There was a problem, however. The temple in Jerusalem was a bit suspect. It had been established under foreign rule and besides, there was no ark of the covenant in the shabby Hasmonean version of the Temple. The concept of the synagogue had probably already developed in Babylon. It was a way to follow the religion of Israel without a temple. The Temple in Jerusalem had ceased to be the only and perhaps even the primary expression of Israelite religious practice. The synagogue created alternatives. Remember that the prayer life of the exiled Judean community had been standardized and made communal by the great assembly in Babylon.

In the times of the first Temple you prayed when and how you wanted, when necessary you brought your lamb or bull or pigeons to the court of the men in the temple, handed them to a member of the tribe of Levi who slaughtered them while you waited down the steps that marked off the court of the priests into which you couldn’t go unless you were a descendant of Levi, son of Jacob/Israel. Things were different now. You prayed certain prayers everyday as the sages of the law and the scribes had taught in the exile. Many, if not most, Jews lived outside northern Judea. Galilee was a three-day walk to the north. People might try to go up to Jerusalem for the big festivals, but couldn’t go to the Jerusalem Temple regularly. However, they could meet at the synagogue for morning, afternoon and evening prayers and maybe a little kibitzing followed by a light nosh. On Mondays, Thursdays and Shabbos, (Friday Evening and Saturday,) a weekly Torah portion was read publicly in the synagogues, prayers were said and the holidays were celebrated.

Priests ran the Temple, but scribes and sages, soon called rabbis, controlled study of the Torah. They also taught that there was an oral Torah that originated on Mount Sinai and had been given by God to Moses and the elders of Israel whose inheritors they claimed to be. These sages were not priests. They were not part of the Temple apparatus. They were scholars of the Torah and this new day to day life of prayer and ritual that could be practiced by any Israelite anywhere. Religion ceased to the property of the priests who formed the Sadducee party. So it was that the synagogue became and remains the focus of Jewish communal prayer. The Temple was no longer the only institution for Jewish religious life. Outside of Judea, the synagogue became the only possible focus.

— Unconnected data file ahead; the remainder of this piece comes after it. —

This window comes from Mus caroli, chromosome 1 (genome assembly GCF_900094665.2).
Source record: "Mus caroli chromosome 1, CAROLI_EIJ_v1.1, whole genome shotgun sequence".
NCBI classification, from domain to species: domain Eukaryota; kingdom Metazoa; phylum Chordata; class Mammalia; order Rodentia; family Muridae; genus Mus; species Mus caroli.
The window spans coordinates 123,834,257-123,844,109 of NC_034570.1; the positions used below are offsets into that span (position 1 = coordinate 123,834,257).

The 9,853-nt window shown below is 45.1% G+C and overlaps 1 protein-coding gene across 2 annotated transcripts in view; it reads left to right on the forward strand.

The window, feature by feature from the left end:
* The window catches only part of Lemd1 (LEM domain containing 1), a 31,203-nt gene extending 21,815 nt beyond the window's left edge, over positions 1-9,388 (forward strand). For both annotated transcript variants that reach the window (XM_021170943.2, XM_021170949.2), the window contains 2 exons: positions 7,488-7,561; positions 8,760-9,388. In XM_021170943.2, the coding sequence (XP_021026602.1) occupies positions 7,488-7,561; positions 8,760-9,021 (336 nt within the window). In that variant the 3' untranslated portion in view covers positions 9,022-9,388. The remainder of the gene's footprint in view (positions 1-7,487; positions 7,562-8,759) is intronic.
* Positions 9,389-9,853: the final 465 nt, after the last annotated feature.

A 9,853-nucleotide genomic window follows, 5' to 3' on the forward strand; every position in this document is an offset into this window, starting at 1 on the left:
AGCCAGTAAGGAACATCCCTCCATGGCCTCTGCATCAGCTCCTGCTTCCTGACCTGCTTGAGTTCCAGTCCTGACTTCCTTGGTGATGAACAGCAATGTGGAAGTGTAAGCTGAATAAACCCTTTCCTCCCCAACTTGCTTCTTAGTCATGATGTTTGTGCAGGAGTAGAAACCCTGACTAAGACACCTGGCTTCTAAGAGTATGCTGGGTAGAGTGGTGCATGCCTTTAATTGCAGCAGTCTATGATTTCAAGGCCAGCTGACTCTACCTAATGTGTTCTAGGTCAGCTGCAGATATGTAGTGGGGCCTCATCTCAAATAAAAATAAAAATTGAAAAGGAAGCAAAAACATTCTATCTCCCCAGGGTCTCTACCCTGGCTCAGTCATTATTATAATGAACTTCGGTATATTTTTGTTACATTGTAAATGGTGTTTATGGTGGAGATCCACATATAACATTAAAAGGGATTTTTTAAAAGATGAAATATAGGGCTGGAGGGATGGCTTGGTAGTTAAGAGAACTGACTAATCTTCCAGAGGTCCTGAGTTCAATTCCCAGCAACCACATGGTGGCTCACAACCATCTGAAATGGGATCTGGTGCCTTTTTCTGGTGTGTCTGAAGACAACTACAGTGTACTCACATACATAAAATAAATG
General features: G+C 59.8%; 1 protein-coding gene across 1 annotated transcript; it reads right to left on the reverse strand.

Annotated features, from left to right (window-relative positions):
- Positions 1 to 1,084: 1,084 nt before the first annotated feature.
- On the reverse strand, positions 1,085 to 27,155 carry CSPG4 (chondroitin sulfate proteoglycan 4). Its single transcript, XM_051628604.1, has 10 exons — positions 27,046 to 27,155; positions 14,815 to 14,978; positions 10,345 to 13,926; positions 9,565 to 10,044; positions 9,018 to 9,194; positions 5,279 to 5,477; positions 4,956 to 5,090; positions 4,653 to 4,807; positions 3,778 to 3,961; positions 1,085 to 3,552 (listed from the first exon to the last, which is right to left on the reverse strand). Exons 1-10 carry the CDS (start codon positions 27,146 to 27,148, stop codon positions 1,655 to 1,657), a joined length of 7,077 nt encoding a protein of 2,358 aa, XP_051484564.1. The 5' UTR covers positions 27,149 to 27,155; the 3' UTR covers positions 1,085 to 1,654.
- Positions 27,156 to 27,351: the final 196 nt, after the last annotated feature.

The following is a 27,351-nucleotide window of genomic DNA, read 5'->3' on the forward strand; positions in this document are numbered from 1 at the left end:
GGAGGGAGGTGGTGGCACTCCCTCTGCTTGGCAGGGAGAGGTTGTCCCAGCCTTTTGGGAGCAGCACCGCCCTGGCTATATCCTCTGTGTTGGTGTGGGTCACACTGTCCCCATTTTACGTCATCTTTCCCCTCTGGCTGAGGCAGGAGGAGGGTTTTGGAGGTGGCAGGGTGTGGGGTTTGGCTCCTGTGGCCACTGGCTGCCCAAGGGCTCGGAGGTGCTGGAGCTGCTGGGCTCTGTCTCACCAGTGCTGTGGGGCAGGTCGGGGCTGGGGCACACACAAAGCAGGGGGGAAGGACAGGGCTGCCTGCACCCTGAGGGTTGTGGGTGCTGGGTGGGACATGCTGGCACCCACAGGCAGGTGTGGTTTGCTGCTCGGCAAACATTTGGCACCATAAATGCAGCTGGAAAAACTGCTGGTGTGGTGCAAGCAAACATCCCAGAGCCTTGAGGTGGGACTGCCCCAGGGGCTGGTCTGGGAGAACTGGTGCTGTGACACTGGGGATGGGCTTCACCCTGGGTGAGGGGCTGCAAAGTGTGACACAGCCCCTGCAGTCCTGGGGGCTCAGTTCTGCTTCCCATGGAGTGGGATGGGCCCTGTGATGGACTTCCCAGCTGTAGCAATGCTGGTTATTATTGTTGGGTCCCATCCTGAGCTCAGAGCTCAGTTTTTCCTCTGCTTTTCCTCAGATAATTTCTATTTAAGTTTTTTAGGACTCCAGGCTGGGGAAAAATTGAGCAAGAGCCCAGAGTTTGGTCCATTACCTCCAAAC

When Alexander the Great conquered the Middle East in 332 BC, an imperceptible crack appeared between scholars and the priests; Hellenism, or as I have called it Greek-ification. Some of the priests seemed a bit collaborationist, some did not. Jerusalem was liberated from the Syria Greeks in 165 BC and the Temple was restored. In 141 BC an assembly of priests and others affirmed Simon Maccabeus of the Hasmonean family as high priest and leader, in effect establishing the Hasmonean dynasty and that dynasty was sucked into Greco-Roman and its politics. Priests became indistinguishable from politicians as has happened so commonly in Judeo-Christian history, but that could never happen now (he said sarcastically.)  The Hasmonean Maccabee priest kings expanded the temple platform! They took over the monarchy and the high priesthood and had the right to neither! A segment of the priestly class seems to have rejected the temple, and formed the party of the Essenes and the other puritanical baptizing sects out in the desert. There they awaited the messiah who would straighten out all this mess by cleansing the Temple, the priesthood and the monarchy...at least that’s one theory.  But one group took the middle ground.

Enter the Pharisees, a name that probably meant separate, or pure. They weren’t going to go along in with the Hellenists if they could avoid it. They just didn’t want any trouble. Like your bubbe says, “You just shouldn’t mix in!” They probably emerged from the already mentioned scribes and sages.  They were a theological and political faction which was clearly a force to be reckoned with from about 150 BC until the second destruction of the Temple in 70 AD. The Pharisees were different from the Sadducees in more than just separateness from Greeks who were the cool kids at that period of western history. Sadducees were priests maintained a strict ritual purity that most of the community did not, such things as no wool and linen together and two separate sets of dishes, one meat and one milk etc. etc... But when the Sadducees were off-duty things Greco-Roman were just fine. The Pharisees held that all Jews should observe the purity laws even outside the Temple.